In evaluating a district court's grant of summary judgment, we review de novo the record and the controlling law. See Becker v. Tenenbaum-Hill Associates, Inc., 914 F.2d 107, 110 (7th Cir.1990). "[W]e determine anew whether any genuine issues of material fact exist and whether the moving party is entitled to judgment as a matter of law." Lulich v. Sherwin Williams Co., No. 92-2380, slip op. at 3-4 (7th Cir. April 30, 1993) (citing Anderson v. Liberty Lobby, Inc., 477 U.S. 242, 249-52 (1986)). In doing so, we draw all permissible inferences from the record in favor of the nonmoving party. See id. When confronted with a motion for summary judgment, the party bearing the burden of proof on an issue may not, however, merely rest on his pleadings; instead, he must affirmatively demonstrate by specific factual allegations that there is a genuine issue of material fact entitling him to a trial. See Celotex Corp. v. Catrett, 477 U.S. 317, 322-23 (1986); Anderson, 477 U.S. at 250.
A. The res judicata effect of James v. Lash.
"Under res judicata, a final judgment on the merits of an action precludes the parties or their privies from relitigating issues that were or could have been raised in that action." Allen v. McCurry, 449 U.S. 90, 94 (1980). Res judicata applies to assure the finality of the judicial decision in the earlier action when the following three elements are present: (1) a final judgment on the merits; (2) identity of the cause of action; and (3) identity of the parties or their privies. See Prochotsky v. Baker & McKenzie, 966 F.2d 333, 334 (7th Cir.1992) (citations omitted); Smith v. City of Chicago, 820 F.2d 916, 917 (7th Cir.1987) (citations omitted).
It is well-established that "a judgment in a properly entertained class action is binding on class members in any subsequent litigation." Cooper v. Federal Reserve Bank of Richmond, 467 U.S. 867, 874 (1984) (citations omitted); Fed.R.Civ.P. 23(c)(3). For purposes of applying res judicata, an issue which "could have been raised" in the earlier action is one that was in existence at the time the original complaint was filed. See Spiegel v. Continental Illinois Nat'l Bank, 790 F.2d 638, 645-46 (7th Cir.), cert. denied, 479 U.S. 987 (1986); see also Manning v. City of Auburn, 953 F.2d 1355, 1360 (11th Cir.1992); Young-Henderson v. Spartanburg Area Mental Health Center, 945 F.2d 770, 773-75 (4th Cir.1991). Thus, res judicata does not apply to bar a lawsuit brought to vindicate rights that were allegedly violated after the filing of the complaint in the earlier action. See Spiegel, 790 F.2d at 645 (citations omitted); Los Angeles Branch NAACP v. Los Angeles Unified School Dist., 750 F.2d 731, 739 (9th Cir.1984), cert. denied, 474 U.S. 919 (1985); see also Prochotsky, 966 F.2d at 335 (identity of cause of action exists when "a single core of operative facts forms the basis of both lawsuits") (internal quotations, citations omitted).9
Insofar as Rasheed-Bey attempts to relitigate issues which were or could have been raised in James v. Lash, his claim is precluded by res judicata. It is undisputed that the consent decree entered in that case operates as a final judgment on the merits for purposes of res judicata. See, e.g., Young-Henderson, 945 F.2d at 773. Furthermore, the plaintiff class in James was defined so as to embrace all Muslims incarcerated in the Indiana State Prison, including those belonging to MST. In his deposition, Rasheed-Bey admits that he himself participated in the drafting of Standard Operating Procedure # 605 ("SOP # 605"), which was incorporated in the consent decree forming the basis of the settlement of the James case. (Rasheed-Bey Dep. at 50-52). Although Rasheed-Bey does not state that he was a member of the MST at the time of the drafting SOP # 605, he does admit that members of the MST worked on the document. (Rasheed-Bey Dep. at 52). He and other Muslims were notified of the proposed settlement of James and were afforded an opportunity to submit objections to that settlement, but failed to do so. Rasheed-Bey's specific challenge to the consent decree in James, and his claim that it does not adequately accommodate the special needs, concerns, and practices of MST members, is therefore foreclosed by res judicata.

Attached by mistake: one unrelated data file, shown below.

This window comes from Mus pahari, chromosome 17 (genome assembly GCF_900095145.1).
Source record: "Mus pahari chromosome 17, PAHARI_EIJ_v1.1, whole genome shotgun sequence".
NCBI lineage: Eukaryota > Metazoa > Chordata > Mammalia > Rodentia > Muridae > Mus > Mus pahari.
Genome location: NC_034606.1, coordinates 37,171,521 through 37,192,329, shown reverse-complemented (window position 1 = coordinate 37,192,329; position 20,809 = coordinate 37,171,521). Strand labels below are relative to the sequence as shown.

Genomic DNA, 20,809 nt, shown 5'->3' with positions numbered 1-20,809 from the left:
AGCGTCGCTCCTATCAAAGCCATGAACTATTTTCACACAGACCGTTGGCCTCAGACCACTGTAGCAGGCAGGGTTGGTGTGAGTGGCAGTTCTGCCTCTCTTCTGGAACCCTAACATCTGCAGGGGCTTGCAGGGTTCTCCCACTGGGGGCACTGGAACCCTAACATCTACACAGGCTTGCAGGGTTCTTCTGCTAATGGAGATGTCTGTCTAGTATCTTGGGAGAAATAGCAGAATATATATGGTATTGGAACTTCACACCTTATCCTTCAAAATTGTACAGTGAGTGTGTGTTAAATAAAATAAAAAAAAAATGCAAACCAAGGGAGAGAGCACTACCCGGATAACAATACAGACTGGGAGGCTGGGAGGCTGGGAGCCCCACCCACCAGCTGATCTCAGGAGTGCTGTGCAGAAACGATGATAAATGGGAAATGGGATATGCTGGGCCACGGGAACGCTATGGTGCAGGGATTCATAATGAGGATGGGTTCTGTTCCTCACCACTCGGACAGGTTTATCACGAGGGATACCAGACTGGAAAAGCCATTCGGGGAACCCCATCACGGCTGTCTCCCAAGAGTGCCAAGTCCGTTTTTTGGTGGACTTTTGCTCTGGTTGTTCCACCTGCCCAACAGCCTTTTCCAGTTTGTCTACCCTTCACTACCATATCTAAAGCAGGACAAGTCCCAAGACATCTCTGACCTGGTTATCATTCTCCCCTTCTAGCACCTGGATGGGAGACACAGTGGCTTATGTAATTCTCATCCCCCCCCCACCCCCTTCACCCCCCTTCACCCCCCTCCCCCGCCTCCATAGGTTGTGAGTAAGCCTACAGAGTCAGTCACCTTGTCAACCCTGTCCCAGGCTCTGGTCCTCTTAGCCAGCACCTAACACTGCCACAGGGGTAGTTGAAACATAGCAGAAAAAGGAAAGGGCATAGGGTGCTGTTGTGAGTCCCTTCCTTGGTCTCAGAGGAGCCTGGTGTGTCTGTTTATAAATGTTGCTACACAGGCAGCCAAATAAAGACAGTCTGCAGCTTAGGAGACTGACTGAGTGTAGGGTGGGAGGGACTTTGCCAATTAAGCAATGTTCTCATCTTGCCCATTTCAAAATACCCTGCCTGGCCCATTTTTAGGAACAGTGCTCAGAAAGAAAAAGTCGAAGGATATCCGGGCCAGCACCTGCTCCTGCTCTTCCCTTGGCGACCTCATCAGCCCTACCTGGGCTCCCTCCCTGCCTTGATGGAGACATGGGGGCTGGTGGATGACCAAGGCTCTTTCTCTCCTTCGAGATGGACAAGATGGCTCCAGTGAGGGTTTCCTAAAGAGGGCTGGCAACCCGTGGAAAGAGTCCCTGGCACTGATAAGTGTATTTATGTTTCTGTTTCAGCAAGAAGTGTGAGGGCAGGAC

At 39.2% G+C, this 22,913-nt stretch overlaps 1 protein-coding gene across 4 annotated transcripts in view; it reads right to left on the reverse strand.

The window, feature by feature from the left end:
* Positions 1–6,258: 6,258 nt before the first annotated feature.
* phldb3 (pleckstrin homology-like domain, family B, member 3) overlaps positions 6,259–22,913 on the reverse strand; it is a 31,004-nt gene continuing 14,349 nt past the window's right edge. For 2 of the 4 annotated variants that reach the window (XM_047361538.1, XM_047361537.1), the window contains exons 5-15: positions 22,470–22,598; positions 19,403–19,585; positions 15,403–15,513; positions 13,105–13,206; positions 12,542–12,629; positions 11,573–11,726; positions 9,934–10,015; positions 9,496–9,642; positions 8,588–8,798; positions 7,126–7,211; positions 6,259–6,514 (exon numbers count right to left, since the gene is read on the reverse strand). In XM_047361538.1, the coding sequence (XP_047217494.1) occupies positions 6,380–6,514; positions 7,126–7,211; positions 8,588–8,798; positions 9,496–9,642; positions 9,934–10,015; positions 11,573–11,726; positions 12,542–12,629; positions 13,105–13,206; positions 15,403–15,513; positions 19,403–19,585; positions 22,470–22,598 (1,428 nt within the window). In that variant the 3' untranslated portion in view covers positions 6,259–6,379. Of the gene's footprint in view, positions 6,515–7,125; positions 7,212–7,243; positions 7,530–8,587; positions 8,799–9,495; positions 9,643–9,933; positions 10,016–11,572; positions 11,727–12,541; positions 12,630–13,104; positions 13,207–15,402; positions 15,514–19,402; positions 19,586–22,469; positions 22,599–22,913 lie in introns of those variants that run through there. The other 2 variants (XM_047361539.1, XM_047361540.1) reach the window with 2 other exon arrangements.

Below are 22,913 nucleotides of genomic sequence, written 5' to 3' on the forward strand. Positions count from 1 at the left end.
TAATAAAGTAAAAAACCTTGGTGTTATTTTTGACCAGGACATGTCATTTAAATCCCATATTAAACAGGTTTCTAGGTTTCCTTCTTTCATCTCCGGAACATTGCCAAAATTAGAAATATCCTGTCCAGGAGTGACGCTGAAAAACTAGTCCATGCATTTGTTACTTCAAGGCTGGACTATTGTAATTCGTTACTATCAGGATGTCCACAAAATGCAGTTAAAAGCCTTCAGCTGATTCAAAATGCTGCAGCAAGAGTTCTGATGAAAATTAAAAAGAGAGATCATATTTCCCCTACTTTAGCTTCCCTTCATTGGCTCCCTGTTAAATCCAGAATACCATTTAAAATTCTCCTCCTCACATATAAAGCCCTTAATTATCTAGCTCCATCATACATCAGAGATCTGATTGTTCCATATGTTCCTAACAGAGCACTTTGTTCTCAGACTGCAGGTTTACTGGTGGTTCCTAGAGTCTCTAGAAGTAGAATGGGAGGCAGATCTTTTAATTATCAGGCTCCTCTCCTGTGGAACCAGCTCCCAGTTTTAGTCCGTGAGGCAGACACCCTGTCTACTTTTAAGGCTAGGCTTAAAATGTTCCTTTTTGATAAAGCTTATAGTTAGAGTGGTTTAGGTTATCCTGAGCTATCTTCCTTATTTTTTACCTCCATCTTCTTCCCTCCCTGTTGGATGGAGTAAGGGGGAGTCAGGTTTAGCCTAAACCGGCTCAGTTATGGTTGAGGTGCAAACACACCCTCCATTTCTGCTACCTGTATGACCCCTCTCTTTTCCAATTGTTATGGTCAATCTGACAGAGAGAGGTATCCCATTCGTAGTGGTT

B. Claims arising after James v. Lash.
Rasheed-Bey's pro se complaint, read liberally, makes two claims concerning violations of his First Amendment rights which were alleged to have occurred after the filing of the complaint in James v. Lash. He contends that (1) prison officials have not been implementing the procedures agreed upon in SOP # 605 to accommodate the religious practices of Muslims, and that (2) prison officials have discriminated against MST adherents in favor of other Muslims, notably the American Muslim Mission, by refusing to honor their special requests to be allowed to display certain religious artifacts and to receive MST literature in prison, and by excluding the MST "from administrative and departmental recognition."